R as a general purpose programming language

I liked Python before because Python has rich built-in types like sets, dicts, lists, tuples. These structures help write short scripts to process data.

On the other side, R is like Matlab, and has scalar, vector, data frame, array and list as its data types. But it lacks sets, dicts, tuples, etc. I know that list type is powerful, a lot of operations could be thought as list processing. But the idea of using R as a general purpose language is still vague.

(The following is just an example. Not mean that I focus on text processing/mining.)

For example, I need to do TF-IDF counting for a set of news articles (say 200,000 articles in a folder and its sub folders).

After I read the files, I need to do word-to-ID mapping and other counting tasks. These tasks involve string manipulation and need containers like set or map.

I know I can use another language to do these processing and load the data into R. But maybe (for small things) putting all preprocessing into a single R script is better.

So my question is does R have enough capability in this kind of rich data structures in the language level? Or If not, any packages provide good extension for R language?

Answers


I think that R's data pre-processing capability--i.e., everything from extracting data from its source and just before the analytics steps--has improved substantially in the past three years (the length of time i have been using R). I use python daily and have for the past seven years or so--its text-processing capabilities are superb--and still i wouldn't hesitate for a moment to use R for the type of task you mention.

A couple of provisos though. First, i would suggest looking very closely at a couple of the external packages for the set of tasks in your Q--in particular, hash (python-like key-value data structure), and stringr (consists mostly of wrappers over the less user-friendly string manipulation functions in the the base library)

Both stringr and hash are available on CRAN.

> library(hash)
> dx = hash(k1=453, k2=67, k3=913)
> dx$k1
  [1] 453
> dx = hash(keys=letters[1:5], values=1:5)
> dx
  <hash> containing 5 key-value pair(s).
   a : 1
   b : 2
   c : 3
   d : 4
   e : 5

> dx[a]
  <hash> containing 1 key-value pair(s).
  a : 1

> library(stringr)
> astring = 'onetwothree456seveneight'
> ptn = '[0-9]{3,}'
> a = str_extract_all(astring, ptn)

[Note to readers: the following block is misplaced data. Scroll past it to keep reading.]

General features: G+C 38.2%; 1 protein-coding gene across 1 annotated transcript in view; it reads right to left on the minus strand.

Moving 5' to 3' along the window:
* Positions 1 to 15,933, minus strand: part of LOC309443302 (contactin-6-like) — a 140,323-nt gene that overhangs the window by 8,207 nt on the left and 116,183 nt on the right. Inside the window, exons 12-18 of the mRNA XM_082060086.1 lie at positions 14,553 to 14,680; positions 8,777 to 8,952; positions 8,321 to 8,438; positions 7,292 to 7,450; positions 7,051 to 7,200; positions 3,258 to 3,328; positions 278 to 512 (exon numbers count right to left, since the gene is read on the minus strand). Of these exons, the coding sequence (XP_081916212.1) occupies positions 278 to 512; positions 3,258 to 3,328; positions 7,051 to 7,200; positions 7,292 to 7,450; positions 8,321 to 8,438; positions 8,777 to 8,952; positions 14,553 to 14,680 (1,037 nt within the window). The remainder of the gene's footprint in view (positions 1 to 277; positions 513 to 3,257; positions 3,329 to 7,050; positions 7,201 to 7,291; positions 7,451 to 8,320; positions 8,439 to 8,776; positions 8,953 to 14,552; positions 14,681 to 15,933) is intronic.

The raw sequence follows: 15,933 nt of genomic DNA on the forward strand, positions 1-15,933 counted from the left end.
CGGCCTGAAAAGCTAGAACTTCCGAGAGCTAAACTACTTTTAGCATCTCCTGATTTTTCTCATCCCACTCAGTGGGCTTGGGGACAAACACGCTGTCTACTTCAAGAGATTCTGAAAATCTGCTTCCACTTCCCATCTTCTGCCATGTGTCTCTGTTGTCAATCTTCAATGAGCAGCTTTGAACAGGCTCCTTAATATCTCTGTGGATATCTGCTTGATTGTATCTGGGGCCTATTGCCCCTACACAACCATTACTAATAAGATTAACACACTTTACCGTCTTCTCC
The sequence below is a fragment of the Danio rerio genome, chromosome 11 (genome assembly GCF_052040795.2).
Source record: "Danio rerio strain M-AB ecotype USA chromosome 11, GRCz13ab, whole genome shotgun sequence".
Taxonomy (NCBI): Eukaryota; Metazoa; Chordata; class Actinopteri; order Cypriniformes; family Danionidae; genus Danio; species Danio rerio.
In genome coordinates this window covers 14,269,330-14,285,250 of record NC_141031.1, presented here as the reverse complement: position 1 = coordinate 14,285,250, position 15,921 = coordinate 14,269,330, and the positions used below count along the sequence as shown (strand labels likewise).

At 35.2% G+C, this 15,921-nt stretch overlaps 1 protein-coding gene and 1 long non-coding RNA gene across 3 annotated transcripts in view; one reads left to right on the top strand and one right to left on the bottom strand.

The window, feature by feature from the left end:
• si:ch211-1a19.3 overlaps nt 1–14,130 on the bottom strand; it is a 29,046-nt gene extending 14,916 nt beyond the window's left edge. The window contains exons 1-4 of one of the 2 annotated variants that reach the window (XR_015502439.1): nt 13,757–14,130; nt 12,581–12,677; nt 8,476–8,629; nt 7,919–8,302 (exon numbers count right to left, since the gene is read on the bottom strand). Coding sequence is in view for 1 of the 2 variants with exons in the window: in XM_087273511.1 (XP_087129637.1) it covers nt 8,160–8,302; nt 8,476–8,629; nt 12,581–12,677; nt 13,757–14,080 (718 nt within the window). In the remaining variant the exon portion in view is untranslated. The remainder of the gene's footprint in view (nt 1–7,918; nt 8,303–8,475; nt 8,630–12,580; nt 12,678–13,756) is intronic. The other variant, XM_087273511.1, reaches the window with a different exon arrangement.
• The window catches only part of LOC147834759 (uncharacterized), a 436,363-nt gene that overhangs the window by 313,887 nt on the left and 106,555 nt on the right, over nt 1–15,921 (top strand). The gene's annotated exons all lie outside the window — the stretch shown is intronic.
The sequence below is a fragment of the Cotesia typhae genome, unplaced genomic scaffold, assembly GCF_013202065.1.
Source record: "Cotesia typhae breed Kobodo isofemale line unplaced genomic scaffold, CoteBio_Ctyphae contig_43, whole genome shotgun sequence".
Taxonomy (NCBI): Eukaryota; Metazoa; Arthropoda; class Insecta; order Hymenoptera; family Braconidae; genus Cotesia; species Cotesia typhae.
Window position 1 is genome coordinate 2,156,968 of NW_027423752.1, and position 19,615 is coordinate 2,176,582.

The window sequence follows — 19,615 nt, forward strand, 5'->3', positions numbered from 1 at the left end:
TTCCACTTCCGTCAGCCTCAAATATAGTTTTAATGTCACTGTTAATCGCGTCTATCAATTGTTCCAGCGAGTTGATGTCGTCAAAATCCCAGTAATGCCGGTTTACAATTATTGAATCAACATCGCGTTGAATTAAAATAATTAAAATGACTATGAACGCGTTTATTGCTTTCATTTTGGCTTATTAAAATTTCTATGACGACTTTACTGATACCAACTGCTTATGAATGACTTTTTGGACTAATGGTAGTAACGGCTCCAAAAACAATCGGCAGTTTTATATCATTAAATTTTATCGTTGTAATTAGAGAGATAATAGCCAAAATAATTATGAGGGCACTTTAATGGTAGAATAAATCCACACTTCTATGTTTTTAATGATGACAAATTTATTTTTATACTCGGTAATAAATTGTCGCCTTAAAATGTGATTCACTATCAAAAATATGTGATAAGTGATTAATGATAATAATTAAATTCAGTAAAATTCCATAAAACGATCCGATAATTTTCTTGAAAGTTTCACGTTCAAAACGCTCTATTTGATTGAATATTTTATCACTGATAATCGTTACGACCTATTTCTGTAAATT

> a
  [[1]]
  [2] "456"

It seems also that there is a large subset of R users for whom text processing and text analytics comprise a significant portion of their day-to-day work--as evidenced by CRAN's Natural Language Processing Task View (one of about 20 such informal domain-oriented Package collections). Within that Task View is the package tm, a package dedicated to functions for text mining. Included in tm are optimized functions for processing tasks such as the one mentioned in your Q.

In addition, R has an excellent selection of packages for working interactively on reasonably large datasets (e.g., > 1 GB) often without the need to set up a parallel processing infrastructure (but which can certainly exploit a cluster if it's available). The most impressive of these in my opinion are the set of packages under the rubric "The Bigmemory Project" (CRAN) by Michael Kane and John Emerson at Yale; this Project subsumes bigmemory, biganalytics, synchronicity, bigtabulate, and bigalgebra. In sum, the techniques behind these Packages include: (i) allocating the data to shared memory, which enables coordination of shared access by separate concurrent processes to a single copy of the data; (ii) file-backed data structures (which i believe, but i am not certain, is synonymous with a memory-mapped file structure, and which works enabling very fast access from disk using pointers thus avoiding the RAM limit on available file size).

Still, quite a few functions and data structures in R's standard library make it easier to work interactively with data approaching ordinary RAM limits. For instance, .RData, a native binary format, is about as simple as possible to use (the commands are save and load) and it has excellent compression:

> library(ElemStatLearn)
> data(spam)
> format(object.size(spam), big.mark=',')
  [1] "2,344,384" # a 2.34 MB data file
> save(spam, file='test.RData')

This file, 'test.RData' is only 176 KB, greater than 10-fold compression.


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